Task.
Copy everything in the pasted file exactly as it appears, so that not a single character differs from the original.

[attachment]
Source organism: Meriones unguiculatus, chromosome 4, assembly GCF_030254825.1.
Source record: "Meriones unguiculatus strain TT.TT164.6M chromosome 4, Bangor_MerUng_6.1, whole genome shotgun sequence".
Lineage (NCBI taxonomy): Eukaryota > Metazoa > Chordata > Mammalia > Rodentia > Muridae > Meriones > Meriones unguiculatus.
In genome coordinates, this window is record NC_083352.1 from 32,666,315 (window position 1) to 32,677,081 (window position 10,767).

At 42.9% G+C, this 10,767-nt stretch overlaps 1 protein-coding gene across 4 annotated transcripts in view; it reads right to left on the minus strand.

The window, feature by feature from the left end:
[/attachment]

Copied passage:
Source organism: Meriones unguiculatus, chromosome 4, assembly GCF_030254825.1.
Source record: "Meriones unguiculatus strain TT.TT164.6M chromosome 4, Bangor_MerUng_6.1, whole genome shotgun sequence".
Lineage (NCBI taxonomy): Eukaryota > Metazoa > Chordata > Mammalia > Rodentia > Muridae > Meriones > Meriones unguiculatus.
In genome coordinates, this window is record NC_083352.1 from 32,666,315 (window position 1) to 32,677,081 (window position 10,767).

At 42.9% G+C, this 10,767-nt stretch overlaps 1 protein-coding gene across 4 annotated transcripts in view; it reads right to left on the minus strand.

The window, feature by feature from the left end: